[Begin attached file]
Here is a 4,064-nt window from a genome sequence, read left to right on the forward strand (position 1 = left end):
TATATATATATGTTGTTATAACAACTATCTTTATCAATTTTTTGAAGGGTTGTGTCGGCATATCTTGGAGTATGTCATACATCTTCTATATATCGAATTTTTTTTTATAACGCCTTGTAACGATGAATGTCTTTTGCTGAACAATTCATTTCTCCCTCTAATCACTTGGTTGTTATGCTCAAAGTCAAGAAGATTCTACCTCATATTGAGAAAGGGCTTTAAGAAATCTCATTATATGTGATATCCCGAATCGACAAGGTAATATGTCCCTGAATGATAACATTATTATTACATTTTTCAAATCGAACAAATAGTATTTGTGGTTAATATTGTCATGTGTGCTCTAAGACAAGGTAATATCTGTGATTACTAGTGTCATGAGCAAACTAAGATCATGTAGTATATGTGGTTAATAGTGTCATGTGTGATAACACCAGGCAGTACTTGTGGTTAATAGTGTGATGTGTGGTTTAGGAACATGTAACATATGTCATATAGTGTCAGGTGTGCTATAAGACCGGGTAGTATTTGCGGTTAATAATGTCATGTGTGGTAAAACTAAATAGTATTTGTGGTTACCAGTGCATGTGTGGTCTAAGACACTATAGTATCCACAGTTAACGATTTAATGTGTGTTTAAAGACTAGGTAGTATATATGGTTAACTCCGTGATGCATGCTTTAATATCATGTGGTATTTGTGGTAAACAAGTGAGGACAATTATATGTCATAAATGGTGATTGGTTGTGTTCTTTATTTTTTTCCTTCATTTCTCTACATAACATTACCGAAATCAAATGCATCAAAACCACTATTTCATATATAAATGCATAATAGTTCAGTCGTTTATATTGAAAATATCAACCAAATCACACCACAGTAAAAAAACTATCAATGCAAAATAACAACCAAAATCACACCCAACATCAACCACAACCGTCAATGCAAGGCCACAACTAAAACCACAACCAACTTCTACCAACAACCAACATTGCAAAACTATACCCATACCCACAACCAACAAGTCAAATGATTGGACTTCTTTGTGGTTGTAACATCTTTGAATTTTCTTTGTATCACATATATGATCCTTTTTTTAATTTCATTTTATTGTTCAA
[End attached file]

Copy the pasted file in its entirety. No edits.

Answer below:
Here is a 4,064-nt window from a genome sequence, read left to right on the forward strand (position 1 = left end):
TATATATATATGTTGTTATAACAACTATCTTTATCAATTTTTTGAAGGGTTGTGTCGGCATATCTTGGAGTATGTCATACATCTTCTATATATCGAATTTTTTTTTATAACGCCTTGTAACGATGAATGTCTTTTGCTGAACAATTCATTTCTCCCTCTAATCACTTGGTTGTTATGCTCAAAGTCAAGAAGATTCTACCTCATATTGAGAAAGGGCTTTAAGAAATCTCATTATATGTGATATCCCGAATCGACAAGGTAATATGTCCCTGAATGATAACATTATTATTACATTTTTCAAATCGAACAAATAGTATTTGTGGTTAATATTGTCATGTGTGCTCTAAGACAAGGTAATATCTGTGATTACTAGTGTCATGAGCAAACTAAGATCATGTAGTATATGTGGTTAATAGTGTCATGTGTGATAACACCAGGCAGTACTTGTGGTTAATAGTGTGATGTGTGGTTTAGGAACATGTAACATATGTCATATAGTGTCAGGTGTGCTATAAGACCGGGTAGTATTTGCGGTTAATAATGTCATGTGTGGTAAAACTAAATAGTATTTGTGGTTACCAGTGCATGTGTGGTCTAAGACACTATAGTATCCACAGTTAACGATTTAATGTGTGTTTAAAGACTAGGTAGTATATATGGTTAACTCCGTGATGCATGCTTTAATATCATGTGGTATTTGTGGTAAACAAGTGAGGACAATTATATGTCATAAATGGTGATTGGTTGTGTTCTTTATTTTTTTCCTTCATTTCTCTACATAACATTACCGAAATCAAATGCATCAAAACCACTATTTCATATATAAATGCATAATAGTTCAGTCGTTTATATTGAAAATATCAACCAAATCACACCACAGTAAAAAAACTATCAATGCAAAATAACAACCAAAATCACACCCAACATCAACCACAACCGTCAATGCAAGGCCACAACTAAAACCACAACCAACTTCTACCAACAACCAACATTGCAAAACTATACCCATACCCACAACCAACAAGTCAAATGATTGGACTTCTTTGTGGTTGTAACATCTTTGAATTTTCTTTGTATCACATATATGATCCTTTTTTTAATTTCATTTTATTGTTCAA